The Associated Press today reported the news, shocking to all who haven't ever bothered to think about it, that protesters at the Republican and Democratic national conventions might be armed. Then the article starts to raise my ire.
Various authorities in Tampa, site of the Republican convention, get my wrath first. For some reason they figure they need to disarm protesters. They've created a list of items protesters aren't allowed to carry, to include lumber and squirt guns, and claim it's state law that is making them look silly because state law prevents them from banning handguns. How about this for an alternative take on it: you look silly for trying to ban anything at all. Do protesters get the pleasure of a pre-protest TSA-style grope? Who's to say they're not packing explosive shoes or underwear? If protesters can bring more than three ounces of "liquids or gels" to the protest, they will be able to wreak havoc, right? According to a/the city attorney, "everything we are doing is based on something that happened at another convention or another national security event," and the article describes a few such events where protesters and police started mixing it up. Oddly enough, though the AP's list of convention protests gone wrong is certainly not meant to be comprehensive, neither does it include any conventions where individuals' right to bear arms made the problem worse. Nor, in fact, do the weapons described from previous violent protests include things on Tampa's list of banned items.
Apparently Tampa city leaders have asked Florida's governor Scott to "issue an executive order" disallowing protesters from carrying, saying, "we believe it is necessary and prudent to take this reasonable step to prevent a potential tragedy. Such an executive order would be no different from any despotic decree or imperial dictum. That Tampa's public officials would care so little about personal freedom to suggest such an action, while hardly surprising, certainly should give pause to anyone who considers the Constitution something of importance. The article explains in less detail how city leaders in Tampa also plan to abridge freedoms of speech and peaceable assembly.
Just as a refresher, the Constitution is the thing that 1) is the supreme law of the land, and 2) says that the right of the people to keep and bear arms shall not be infringed. Both cities are quoted as saying they're unable to establish decrees of their own because of state law, but it's the Bill of Rights talking here. The fact that various federal and state statutes already violate the second amendment in no way justifies further infringing on a natural right. Nor would it justify pretending that state governors have the power to establish themselves as kings and potentates at their own whim.
The crux of the matter is that freedom is a messy thing. It's all about trusting your neighbor not to infringe on your rights, not about using the government to infringe on your neighbor's rights because you don't trust him to leave you alone, and don't trust yourself to be able to take care of things if he does step on your toes.
The Associated Press gets my goose next, in particular for failing to point out that the same protesters could also be armed in the grocery store, the movie theater, or the city park. I don't know about how Florida or North Carolina law has infringed on the right that "shall not be infringed" to know if it's the same there or not, but here in Utah they could be armed in the public school. With children. Please try to avoid wetting yourself at that revelation. I imagine it must be shocking that we don't have Columbine II every other day here. The AP further describes Tampa and Charlotte as feeling "hamstrung" by state law. Perhaps they do (though the article fails to show evidence to that effect, simply including quotes from authorities in each city saying they're subject to state law. Dear AP, realize, please, that these state laws are the ones that have been implemented by the people, through a democratic process. They're not supposed to be rescinded simply because people get their shorts in a knot when they realize freedom applies to their neighbors too.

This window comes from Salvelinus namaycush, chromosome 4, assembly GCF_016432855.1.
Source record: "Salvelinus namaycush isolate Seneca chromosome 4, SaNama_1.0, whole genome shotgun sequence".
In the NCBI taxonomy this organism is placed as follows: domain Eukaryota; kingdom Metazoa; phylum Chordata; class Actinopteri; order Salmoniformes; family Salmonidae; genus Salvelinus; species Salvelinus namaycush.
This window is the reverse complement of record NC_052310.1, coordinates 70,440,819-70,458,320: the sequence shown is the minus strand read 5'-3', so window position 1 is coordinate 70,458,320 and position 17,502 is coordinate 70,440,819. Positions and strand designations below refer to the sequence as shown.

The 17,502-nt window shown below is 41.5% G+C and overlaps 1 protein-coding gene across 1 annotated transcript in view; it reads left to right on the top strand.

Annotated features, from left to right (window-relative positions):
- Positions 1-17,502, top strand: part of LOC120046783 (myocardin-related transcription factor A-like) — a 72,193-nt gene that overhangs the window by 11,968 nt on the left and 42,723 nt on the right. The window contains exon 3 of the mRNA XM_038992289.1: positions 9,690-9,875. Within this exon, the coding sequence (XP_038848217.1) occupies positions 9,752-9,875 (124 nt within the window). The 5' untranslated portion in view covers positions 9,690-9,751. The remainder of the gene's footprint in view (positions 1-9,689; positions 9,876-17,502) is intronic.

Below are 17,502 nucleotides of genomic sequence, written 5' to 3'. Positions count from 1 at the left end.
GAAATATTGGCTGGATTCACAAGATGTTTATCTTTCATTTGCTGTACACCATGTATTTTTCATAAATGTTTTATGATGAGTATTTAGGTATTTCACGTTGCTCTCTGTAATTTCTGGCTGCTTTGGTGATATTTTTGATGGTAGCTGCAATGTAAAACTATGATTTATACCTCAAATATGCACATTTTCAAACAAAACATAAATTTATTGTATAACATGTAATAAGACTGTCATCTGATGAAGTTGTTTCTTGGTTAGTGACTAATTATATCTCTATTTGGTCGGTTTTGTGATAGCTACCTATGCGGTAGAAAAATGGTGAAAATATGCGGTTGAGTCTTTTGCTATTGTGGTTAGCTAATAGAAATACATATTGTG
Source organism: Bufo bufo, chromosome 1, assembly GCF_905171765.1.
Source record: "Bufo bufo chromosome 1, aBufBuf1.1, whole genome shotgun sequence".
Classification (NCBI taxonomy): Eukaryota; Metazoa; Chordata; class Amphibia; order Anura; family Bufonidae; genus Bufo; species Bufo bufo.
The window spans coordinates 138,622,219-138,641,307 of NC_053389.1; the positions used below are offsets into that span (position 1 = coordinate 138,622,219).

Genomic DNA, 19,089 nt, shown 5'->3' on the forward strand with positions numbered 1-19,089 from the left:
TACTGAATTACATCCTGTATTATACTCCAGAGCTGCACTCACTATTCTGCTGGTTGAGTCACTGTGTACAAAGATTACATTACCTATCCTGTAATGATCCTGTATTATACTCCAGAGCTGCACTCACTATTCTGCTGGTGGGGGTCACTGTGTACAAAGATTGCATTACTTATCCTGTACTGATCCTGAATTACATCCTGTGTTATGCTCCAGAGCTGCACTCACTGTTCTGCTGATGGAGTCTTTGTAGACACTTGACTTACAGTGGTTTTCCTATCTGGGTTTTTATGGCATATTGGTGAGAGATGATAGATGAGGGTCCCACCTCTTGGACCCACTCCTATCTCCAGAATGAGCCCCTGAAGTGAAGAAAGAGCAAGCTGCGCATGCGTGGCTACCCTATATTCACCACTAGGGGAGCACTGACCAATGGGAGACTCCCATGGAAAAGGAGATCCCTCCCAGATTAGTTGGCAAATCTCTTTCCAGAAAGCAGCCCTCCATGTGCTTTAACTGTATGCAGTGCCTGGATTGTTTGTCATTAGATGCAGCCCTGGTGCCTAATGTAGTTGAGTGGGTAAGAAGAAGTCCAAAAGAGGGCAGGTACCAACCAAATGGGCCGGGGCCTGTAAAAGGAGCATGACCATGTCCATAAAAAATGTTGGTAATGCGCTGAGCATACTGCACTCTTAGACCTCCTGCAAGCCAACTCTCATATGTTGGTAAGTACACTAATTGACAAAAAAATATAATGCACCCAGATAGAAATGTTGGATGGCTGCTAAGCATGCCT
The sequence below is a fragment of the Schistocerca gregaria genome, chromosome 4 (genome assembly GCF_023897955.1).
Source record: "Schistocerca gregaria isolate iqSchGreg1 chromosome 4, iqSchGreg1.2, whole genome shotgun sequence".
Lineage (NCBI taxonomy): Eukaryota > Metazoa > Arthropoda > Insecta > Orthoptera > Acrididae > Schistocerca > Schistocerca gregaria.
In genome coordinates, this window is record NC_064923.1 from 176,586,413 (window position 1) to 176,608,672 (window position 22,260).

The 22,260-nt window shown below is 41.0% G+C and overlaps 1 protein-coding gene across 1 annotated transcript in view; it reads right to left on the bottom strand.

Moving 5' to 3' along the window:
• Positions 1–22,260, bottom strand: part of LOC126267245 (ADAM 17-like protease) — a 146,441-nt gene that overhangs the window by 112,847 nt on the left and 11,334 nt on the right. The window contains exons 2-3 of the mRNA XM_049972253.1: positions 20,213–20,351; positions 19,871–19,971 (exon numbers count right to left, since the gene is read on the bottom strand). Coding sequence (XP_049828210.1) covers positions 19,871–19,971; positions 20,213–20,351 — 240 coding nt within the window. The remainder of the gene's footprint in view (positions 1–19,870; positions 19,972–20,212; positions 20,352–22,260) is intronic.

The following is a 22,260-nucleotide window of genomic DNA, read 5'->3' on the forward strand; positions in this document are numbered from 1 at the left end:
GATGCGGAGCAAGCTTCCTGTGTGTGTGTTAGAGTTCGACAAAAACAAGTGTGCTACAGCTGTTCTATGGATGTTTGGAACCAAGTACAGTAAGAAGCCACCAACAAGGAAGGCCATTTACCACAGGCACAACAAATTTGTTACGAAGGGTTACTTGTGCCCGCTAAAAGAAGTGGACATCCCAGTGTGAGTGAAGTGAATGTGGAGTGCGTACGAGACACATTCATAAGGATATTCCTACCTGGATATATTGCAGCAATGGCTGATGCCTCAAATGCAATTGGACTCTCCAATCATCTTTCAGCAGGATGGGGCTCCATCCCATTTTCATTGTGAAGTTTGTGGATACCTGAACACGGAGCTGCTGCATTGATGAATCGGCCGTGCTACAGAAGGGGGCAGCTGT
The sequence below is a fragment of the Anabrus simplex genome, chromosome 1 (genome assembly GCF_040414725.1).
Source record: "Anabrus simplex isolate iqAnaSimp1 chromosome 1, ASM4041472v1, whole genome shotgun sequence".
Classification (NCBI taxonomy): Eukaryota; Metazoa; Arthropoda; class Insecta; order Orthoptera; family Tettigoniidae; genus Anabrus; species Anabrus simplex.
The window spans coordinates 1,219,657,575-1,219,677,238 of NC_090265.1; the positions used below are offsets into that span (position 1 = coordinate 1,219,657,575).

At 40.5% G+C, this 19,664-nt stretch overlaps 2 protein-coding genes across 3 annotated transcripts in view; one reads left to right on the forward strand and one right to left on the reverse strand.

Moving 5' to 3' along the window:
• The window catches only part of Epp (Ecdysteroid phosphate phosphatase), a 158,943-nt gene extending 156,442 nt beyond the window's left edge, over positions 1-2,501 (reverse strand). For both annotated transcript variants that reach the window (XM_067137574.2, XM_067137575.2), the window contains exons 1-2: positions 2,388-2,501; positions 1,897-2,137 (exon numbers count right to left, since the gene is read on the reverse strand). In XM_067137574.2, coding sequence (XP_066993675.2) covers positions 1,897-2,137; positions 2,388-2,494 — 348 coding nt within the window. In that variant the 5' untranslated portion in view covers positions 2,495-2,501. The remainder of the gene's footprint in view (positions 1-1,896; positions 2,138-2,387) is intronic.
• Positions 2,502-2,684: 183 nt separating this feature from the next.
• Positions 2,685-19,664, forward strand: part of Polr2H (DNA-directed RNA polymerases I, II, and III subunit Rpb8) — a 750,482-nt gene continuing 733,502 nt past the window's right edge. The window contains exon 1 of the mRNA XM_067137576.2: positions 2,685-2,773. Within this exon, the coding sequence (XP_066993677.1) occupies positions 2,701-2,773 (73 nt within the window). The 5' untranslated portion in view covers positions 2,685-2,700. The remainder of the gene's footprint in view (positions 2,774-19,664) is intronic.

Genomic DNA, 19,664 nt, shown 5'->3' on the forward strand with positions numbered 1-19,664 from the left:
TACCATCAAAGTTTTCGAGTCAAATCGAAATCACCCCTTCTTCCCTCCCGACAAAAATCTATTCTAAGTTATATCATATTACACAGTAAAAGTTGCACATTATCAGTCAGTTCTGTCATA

Charlotte's leaders have been less vocal about gun control, but they took an early lead restricting inalienable rights when they kicked out an Occupy Something-or-other camp months ago and restricted backpacks and other stuff in various zones. Police will apparently get to stop protesters who have failed to obtain a permit for their Constitutionally-protected peaceable assembly and the city has passed an ordinance allowing leaders to declare particular events "extraordinary" and thereby salve their consciences as they further enslave their subjects.
Finally, none of those who call for gun control among protesters has indicated on what basis they conclude a person already willing to murder another for his political opinions would be deterred by an ordinance banning concealed carry. Nor can they explain why they're so concerned, except that it's a "politically charged" environment and bad things involving items they haven't banned have happened at past conventions. Dear city leaders, if you could stop assuming that your subjects (and yes, disarmed sheep over whom the governor and city leaders have the power these folks are pushing for are subjects, not citizens) are all out to get you, and if you can stop assuming that others are always responsible for your own safety and doing your thinking for you, you'll find you wet your pants over stuff like this far less often.